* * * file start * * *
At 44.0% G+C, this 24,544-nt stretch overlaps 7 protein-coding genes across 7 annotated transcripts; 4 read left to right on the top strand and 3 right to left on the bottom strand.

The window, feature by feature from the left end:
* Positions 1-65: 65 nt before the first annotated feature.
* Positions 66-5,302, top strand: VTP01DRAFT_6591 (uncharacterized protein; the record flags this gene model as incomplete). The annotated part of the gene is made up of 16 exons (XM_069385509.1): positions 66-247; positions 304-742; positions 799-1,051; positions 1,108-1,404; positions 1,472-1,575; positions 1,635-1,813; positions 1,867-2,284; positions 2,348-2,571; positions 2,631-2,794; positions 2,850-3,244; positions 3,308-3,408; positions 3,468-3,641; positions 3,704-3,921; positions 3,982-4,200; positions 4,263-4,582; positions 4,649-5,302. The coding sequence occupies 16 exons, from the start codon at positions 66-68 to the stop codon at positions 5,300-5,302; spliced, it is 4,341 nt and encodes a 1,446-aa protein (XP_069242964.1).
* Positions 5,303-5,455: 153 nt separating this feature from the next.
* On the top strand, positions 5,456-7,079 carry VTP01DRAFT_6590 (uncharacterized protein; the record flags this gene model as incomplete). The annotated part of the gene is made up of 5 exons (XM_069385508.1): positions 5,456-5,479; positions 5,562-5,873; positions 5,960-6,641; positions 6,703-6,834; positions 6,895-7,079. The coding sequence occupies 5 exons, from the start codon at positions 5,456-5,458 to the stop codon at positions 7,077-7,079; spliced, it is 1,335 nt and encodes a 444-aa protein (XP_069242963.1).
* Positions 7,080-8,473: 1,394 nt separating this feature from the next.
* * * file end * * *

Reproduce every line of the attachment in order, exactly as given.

At 44.0% G+C, this 24,544-nt stretch overlaps 7 protein-coding genes across 7 annotated transcripts; 4 read left to right on the top strand and 3 right to left on the bottom strand.

The window, feature by feature from the left end:
* Positions 1-65: 65 nt before the first annotated feature.
* Positions 66-5,302, top strand: VTP01DRAFT_6591 (uncharacterized protein; the record flags this gene model as incomplete). The annotated part of the gene is made up of 16 exons (XM_069385509.1): positions 66-247; positions 304-742; positions 799-1,051; positions 1,108-1,404; positions 1,472-1,575; positions 1,635-1,813; positions 1,867-2,284; positions 2,348-2,571; positions 2,631-2,794; positions 2,850-3,244; positions 3,308-3,408; positions 3,468-3,641; positions 3,704-3,921; positions 3,982-4,200; positions 4,263-4,582; positions 4,649-5,302. The coding sequence occupies 16 exons, from the start codon at positions 66-68 to the stop codon at positions 5,300-5,302; spliced, it is 4,341 nt and encodes a 1,446-aa protein (XP_069242964.1).
* Positions 5,303-5,455: 153 nt separating this feature from the next.
* On the top strand, positions 5,456-7,079 carry VTP01DRAFT_6590 (uncharacterized protein; the record flags this gene model as incomplete). The annotated part of the gene is made up of 5 exons (XM_069385508.1): positions 5,456-5,479; positions 5,562-5,873; positions 5,960-6,641; positions 6,703-6,834; positions 6,895-7,079. The coding sequence occupies 5 exons, from the start codon at positions 5,456-5,458 to the stop codon at positions 7,077-7,079; spliced, it is 1,335 nt and encodes a 444-aa protein (XP_069242963.1).
* Positions 7,080-8,473: 1,394 nt separating this feature from the next.